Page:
“We need to talk to you,” Minho said, moving a couple of feet closer to Newt. He had to step over a skinny woman lying on her side.
“Don’t come any closer,” Newt answered. His voice was soft, but it was full of menace. “Those thugs brought me here for a reason. They thought I was a bloody Immune holed up in that shuck Berg. Imagine their surprise when they could tell I had the Flare eating my brain. Said they were doing their civic duty when they dumped me in this rat hole.”
When Minho didn’t say anything, Thomas spoke up, trying not to let Newt’s words overcome him. “Why do you think we’re here, Newt? I’m sorry you had to stay back and got caught. I’m sorry they brought you here.
But we can break you out—it doesn’t look like anyone gives a klunk who comes or goes.” Newt slowly twisted around to face them. Thomas’s stomach dropped when he saw that the boy had a Launcher clutched in his hands. And he looked ragged, like he’d been running and fighting and falling down cliffs for three days straight. But despite the anger that had pooled in his eyes, he hadn’t been taken by madness quite yet.
“Whoa, there,” Minho said, taking a half a step back—he barely missed stepping on the lady at his heels.
“Slim it nice and calm. There’s no need to point a shuck Launcher at my face while we talk. Where’d you get that thing, anyway?”
“I stole it,” Newt answered. “Took it from a guard who made me … unhappy.” Newt’s hands were shaking slightly, which made Thomas nervous—the boy’s finger hovered over the trigger of the weapon.
“I’m … not well,” Newt said. “Honestly, I appreciate you buggin’ shanks coming for me. I mean it. But this is where it bloody ends. This is when you turn around and walk back out that door and head for your Berg and fly away. Do you understand me?”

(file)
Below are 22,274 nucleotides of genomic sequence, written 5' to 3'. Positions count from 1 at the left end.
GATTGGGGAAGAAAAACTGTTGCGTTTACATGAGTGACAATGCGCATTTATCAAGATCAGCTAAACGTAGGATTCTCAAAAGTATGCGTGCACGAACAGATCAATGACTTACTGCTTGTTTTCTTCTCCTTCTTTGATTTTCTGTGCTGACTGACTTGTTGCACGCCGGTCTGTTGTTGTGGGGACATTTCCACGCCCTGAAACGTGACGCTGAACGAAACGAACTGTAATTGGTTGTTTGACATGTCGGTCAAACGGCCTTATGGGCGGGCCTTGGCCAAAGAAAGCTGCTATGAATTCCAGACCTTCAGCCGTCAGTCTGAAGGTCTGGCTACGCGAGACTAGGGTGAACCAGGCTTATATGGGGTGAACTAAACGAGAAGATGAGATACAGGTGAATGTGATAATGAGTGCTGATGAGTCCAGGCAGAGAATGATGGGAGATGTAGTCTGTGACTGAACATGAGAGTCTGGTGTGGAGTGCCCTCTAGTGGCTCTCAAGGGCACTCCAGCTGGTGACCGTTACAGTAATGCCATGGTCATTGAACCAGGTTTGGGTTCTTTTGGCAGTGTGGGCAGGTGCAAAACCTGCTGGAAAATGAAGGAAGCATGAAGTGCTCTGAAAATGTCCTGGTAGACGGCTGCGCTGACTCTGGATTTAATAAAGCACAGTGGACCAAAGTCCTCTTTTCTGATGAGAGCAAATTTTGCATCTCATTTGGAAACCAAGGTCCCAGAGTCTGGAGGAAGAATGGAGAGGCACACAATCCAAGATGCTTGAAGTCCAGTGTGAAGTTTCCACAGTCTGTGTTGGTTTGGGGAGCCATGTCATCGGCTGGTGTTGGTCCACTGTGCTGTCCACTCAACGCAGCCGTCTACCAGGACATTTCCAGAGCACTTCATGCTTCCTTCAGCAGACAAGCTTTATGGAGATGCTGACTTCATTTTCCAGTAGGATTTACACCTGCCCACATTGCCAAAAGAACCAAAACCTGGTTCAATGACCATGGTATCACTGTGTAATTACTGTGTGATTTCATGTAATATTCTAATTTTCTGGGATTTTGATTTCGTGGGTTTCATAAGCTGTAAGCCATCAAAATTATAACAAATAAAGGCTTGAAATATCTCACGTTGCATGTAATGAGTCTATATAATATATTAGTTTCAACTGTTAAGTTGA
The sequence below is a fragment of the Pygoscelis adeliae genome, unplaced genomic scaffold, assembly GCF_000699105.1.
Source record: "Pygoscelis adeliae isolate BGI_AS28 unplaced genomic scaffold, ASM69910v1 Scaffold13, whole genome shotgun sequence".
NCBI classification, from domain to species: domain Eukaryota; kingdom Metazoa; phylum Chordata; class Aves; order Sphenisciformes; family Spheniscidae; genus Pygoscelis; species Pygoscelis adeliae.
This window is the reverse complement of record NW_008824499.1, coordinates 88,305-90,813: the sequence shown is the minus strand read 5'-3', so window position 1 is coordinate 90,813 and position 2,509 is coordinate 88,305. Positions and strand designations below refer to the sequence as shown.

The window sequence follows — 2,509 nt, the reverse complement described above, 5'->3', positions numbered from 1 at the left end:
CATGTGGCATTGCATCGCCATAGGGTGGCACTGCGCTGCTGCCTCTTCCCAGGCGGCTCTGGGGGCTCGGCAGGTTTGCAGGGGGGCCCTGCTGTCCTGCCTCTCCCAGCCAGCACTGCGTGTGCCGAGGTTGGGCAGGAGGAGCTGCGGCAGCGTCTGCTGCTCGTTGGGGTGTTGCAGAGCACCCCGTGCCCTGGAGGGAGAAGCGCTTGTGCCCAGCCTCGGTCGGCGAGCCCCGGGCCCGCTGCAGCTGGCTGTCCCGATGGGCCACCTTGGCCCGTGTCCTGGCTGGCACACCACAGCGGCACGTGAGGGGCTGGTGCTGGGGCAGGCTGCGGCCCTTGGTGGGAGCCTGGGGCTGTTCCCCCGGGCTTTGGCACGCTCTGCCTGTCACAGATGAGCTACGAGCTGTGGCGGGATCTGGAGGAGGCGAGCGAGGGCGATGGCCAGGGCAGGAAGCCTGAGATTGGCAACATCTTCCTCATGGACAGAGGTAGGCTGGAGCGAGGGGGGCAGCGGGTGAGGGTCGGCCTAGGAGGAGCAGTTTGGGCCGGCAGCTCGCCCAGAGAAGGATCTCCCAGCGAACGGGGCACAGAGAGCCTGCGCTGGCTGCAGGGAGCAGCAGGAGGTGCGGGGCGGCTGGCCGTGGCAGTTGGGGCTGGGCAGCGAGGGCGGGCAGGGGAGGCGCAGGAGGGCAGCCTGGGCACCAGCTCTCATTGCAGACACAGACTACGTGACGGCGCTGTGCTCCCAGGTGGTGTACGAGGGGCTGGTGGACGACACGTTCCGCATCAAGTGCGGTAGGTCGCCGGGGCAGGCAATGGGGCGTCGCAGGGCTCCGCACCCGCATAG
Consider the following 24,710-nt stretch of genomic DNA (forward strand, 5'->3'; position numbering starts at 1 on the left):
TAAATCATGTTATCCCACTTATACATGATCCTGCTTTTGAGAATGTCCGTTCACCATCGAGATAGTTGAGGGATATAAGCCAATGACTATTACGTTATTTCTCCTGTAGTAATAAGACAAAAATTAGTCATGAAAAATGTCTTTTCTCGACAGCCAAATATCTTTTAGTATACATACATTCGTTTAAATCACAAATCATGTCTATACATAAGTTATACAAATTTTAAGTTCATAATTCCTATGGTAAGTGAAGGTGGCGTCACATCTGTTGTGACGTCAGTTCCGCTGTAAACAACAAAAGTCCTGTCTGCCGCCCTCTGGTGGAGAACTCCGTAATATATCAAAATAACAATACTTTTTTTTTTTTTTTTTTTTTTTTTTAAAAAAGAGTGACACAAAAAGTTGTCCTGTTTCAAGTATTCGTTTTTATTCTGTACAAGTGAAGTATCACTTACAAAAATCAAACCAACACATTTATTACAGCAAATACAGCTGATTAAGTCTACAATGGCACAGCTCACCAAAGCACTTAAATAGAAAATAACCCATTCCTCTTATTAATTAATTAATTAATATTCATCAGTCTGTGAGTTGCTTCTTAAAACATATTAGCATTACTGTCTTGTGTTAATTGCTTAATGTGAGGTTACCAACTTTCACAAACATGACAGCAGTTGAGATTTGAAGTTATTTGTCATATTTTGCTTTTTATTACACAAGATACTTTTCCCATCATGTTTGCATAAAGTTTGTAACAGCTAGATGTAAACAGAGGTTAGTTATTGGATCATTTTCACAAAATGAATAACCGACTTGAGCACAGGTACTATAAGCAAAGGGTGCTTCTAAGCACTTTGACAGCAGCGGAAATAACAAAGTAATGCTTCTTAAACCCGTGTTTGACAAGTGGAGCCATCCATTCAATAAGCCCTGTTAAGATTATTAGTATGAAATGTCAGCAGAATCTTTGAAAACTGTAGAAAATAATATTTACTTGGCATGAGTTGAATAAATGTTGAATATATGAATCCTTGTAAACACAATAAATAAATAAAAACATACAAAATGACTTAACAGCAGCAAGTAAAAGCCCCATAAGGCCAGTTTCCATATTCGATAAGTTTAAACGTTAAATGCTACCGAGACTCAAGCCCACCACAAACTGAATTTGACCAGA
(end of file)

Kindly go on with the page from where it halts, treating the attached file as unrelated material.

“No, Newt, I don’t understand,” Minho said, the frustration in his voice escalating. “We risked our necks to come to this place and you’re our friend and we’re taking you home. You wanna whine and cry while you go crazy, that’s fine. But you’re gonna do it with us, not with these shuck Cranks.” Newt suddenly jumped to his feet, so quickly that Thomas almost stumbled backward. Newt lofted the Launcher and pointed it at Minho. “I am a Crank, Minho! I am a Crank! Why can’t you get that through your bloody head? If you had the Flare and knew what you were about to go through, would you want your friends to stand around and watch? Huh? Would you want that?” He was shouting by the time he finished, and was shaking more with each passing moment.
Minho didn’t say anything, and Thomas knew why. He himself was trying to find words and coming up empty. Newt’s glare shifted to him.
“And you, Tommy,” the boy said, lowering his voice. “You’ve got a lot of nerve coming here and asking me to leave with you. A lot of bloody nerve. The sight of you makes me sick.” Thomas was stunned silent. Nothing anyone had ever said had hurt so much. Nothing.
|Chapter 1||Chapter 2||Chapter 3||Chapter 4||Chapter 5||Chapter 6|
|Chapter 7||Chapter 8||Chapter 9||Chapter 10||Chapter 11||Chapter 12|
|Chapter 13||Chapter 14||Chapter 15||Chapter 16||Chapter 17||Chapter 18|
|Chapter 19||Chapter 20||Chapter 21||Chapter 22||Chapter 23||Chapter 24|
|Chapter 25||Chapter 26||Chapter 27||Chapter 28||Chapter 29||Chapter 30|
|Chapter 31||Chapter 32||Chapter 33||Chapter 34||Chapter 35||Chapter 36|
|Chapter 37||Chapter 38||Chapter 39||Chapter 40||Chapter 41||Chapter 42|
|Chapter 43||Chapter 44||Chapter 45||Chapter 46||Chapter 47||Chapter 48|
|Chapter 49||Chapter 50||Chapter 51||Chapter 52||Chapter 53||Chapter 54|
|Chapter 55||Chapter 56||Chapter 57||Chapter 58||Chapter 59||Chapter 60|
|Chapter 61||Chapter 62||Chapter 63||Chapter 64||Chapter 65||Chapter 66|
|Chapter 67||Chapter 68||Chapter 69||Chapter 70||Chapter 71||Chapter 72|
|Chapter 73||Book 1: Maze Runner||Book 2: Scorch Trials||Book 3: Death Cure||Prequel: Kill Order|